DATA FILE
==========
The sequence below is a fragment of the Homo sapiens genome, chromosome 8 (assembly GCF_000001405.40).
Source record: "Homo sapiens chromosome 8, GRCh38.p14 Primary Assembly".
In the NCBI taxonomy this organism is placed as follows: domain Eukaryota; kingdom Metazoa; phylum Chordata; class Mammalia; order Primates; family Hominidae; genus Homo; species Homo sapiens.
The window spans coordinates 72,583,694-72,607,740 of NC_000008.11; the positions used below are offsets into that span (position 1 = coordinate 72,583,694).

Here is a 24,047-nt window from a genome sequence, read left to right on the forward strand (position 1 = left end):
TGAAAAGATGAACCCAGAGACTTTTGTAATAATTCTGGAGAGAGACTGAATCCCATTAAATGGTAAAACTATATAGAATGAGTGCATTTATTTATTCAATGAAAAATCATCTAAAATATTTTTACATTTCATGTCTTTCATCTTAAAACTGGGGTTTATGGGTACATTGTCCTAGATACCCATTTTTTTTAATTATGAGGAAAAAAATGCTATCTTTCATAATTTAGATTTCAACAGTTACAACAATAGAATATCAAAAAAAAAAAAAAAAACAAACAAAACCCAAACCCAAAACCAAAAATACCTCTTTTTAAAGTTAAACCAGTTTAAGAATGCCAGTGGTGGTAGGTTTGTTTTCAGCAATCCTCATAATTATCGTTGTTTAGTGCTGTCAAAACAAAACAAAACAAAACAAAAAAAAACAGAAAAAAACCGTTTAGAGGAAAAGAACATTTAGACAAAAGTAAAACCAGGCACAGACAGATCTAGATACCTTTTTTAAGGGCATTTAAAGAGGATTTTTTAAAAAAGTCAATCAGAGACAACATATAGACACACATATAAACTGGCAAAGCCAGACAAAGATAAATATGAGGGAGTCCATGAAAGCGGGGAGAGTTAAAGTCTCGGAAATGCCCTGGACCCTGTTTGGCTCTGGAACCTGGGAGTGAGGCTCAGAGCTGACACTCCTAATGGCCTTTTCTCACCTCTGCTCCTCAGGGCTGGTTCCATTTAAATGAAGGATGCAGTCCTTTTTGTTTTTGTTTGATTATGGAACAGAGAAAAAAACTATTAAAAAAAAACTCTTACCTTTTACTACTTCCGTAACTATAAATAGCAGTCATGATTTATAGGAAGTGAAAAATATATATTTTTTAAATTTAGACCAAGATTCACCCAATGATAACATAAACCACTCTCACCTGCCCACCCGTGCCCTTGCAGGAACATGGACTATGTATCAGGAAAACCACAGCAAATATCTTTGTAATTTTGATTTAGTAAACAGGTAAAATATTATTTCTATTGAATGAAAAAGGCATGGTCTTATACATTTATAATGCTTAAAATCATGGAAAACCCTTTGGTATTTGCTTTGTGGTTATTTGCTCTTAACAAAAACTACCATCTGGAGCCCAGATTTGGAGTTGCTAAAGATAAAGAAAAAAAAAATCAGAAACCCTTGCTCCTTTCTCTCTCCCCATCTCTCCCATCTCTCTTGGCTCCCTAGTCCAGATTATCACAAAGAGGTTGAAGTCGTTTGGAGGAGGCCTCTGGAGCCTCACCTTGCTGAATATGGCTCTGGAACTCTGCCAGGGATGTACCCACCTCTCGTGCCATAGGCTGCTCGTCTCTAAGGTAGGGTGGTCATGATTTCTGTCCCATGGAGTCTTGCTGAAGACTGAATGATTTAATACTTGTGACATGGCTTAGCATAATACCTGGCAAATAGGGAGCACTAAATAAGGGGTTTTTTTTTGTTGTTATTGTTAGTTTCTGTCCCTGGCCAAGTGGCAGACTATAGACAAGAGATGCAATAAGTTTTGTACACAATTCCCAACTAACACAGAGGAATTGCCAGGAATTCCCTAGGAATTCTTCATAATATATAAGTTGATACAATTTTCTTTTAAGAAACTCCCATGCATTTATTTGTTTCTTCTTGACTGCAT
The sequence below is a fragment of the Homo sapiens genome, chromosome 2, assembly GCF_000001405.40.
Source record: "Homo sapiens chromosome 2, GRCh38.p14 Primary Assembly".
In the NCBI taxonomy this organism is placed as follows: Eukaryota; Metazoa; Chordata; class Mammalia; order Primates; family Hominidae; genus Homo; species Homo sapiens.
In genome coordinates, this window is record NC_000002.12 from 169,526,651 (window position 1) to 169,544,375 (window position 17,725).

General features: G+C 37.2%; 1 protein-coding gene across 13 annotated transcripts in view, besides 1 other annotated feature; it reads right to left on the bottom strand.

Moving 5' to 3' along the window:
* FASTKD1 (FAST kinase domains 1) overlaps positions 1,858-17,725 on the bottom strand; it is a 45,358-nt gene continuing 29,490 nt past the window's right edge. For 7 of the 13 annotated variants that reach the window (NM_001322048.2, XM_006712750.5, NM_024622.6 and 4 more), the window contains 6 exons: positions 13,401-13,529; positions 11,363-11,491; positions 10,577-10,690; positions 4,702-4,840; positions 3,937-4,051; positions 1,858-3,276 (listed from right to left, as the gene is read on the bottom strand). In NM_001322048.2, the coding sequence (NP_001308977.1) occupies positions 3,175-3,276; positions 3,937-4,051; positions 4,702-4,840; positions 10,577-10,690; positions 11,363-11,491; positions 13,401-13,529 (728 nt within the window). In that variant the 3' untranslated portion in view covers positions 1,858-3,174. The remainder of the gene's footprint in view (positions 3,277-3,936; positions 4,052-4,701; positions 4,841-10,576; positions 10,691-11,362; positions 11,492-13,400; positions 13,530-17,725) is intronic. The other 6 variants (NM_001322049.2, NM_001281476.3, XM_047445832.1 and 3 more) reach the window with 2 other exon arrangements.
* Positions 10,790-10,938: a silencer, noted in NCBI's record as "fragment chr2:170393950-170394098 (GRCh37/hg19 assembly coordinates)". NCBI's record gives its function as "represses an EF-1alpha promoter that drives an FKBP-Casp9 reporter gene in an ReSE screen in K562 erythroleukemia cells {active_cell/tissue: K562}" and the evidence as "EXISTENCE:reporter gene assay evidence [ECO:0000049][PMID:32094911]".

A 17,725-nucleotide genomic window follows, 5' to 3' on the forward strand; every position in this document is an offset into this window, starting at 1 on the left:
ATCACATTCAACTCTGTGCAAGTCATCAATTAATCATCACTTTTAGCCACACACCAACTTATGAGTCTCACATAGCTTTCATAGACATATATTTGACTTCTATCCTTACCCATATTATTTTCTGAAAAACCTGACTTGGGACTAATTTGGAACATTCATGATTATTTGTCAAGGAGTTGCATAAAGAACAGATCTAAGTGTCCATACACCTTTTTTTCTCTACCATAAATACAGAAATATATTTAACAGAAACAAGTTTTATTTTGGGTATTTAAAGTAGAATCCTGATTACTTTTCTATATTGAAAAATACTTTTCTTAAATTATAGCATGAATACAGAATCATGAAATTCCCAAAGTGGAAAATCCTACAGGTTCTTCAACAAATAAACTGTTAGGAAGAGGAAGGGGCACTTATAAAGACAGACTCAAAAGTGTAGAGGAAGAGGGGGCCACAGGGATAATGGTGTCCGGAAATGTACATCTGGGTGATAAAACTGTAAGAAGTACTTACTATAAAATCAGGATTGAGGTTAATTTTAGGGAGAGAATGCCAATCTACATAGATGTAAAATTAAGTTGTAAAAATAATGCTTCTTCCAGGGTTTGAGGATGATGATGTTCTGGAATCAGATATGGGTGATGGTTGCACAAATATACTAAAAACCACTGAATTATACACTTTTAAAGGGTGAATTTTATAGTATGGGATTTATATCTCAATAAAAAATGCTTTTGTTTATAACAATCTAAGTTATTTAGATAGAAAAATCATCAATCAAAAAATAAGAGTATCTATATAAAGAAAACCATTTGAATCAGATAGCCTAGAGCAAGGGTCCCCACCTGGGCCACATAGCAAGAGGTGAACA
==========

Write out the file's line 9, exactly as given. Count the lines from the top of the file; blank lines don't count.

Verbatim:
In the NCBI taxonomy this organism is placed as follows: Eukaryota; Metazoa; Chordata; class Mammalia; order Primates; family Hominidae; genus Homo; species Homo sapiens.